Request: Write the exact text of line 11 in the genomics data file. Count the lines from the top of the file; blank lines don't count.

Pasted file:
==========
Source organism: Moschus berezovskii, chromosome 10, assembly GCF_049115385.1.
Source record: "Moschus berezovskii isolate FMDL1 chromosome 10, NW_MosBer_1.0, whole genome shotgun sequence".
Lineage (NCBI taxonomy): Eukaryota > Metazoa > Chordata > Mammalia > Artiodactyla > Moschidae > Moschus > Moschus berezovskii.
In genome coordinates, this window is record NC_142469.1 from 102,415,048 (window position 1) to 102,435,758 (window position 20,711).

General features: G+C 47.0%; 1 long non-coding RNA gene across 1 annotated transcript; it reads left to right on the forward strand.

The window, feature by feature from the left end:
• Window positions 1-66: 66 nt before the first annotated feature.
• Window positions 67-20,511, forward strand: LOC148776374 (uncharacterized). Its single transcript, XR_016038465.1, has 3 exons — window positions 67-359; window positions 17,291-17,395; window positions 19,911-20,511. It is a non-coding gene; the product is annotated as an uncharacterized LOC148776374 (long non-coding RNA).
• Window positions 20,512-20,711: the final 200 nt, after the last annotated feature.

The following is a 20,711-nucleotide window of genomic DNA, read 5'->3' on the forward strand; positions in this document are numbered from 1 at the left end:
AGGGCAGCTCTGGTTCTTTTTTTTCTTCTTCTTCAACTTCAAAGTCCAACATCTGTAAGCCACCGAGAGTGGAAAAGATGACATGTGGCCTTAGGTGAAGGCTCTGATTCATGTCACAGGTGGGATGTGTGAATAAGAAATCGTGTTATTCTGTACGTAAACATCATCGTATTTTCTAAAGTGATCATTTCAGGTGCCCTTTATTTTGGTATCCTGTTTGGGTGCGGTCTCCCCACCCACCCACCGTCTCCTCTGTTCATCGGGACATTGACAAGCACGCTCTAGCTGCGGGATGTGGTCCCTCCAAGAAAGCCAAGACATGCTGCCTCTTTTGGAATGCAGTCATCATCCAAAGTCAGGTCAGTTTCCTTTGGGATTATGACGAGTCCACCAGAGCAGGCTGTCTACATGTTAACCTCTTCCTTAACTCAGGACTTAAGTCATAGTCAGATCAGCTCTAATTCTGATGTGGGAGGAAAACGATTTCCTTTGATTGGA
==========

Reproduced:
AGGGCAGCTCTGGTTCTTTTTTTTCTTCTTCTTCAACTTCAAAGTCCAACATCTGTAAGCCACCGAGAGTGGAAAAGATGACATGTGGCCTTAGGTGAAGGCTCTGATTCATGTCACAGGTGGGATGTGTGAATAAGAAATCGTGTTATTCTGTACGTAAACATCATCGTATTTTCTAAAGTGATCATTTCAGGTGCCCTTTATTTTGGTATCCTGTTTGGGTGCGGTCTCCCCACCCACCCACCGTCTCCTCTGTTCATCGGGACATTGACAAGCACGCTCTAGCTGCGGGATGTGGTCCCTCCAAGAAAGCCAAGACATGCTGCCTCTTTTGGAATGCAGTCATCATCCAAAGTCAGGTCAGTTTCCTTTGGGATTATGACGAGTCCACCAGAGCAGGCTGTCTACATGTTAACCTCTTCCTTAACTCAGGACTTAAGTCATAGTCAGATCAGCTCTAATTCTGATGTGGGAGGAAAACGATTTCCTTTGATTGGA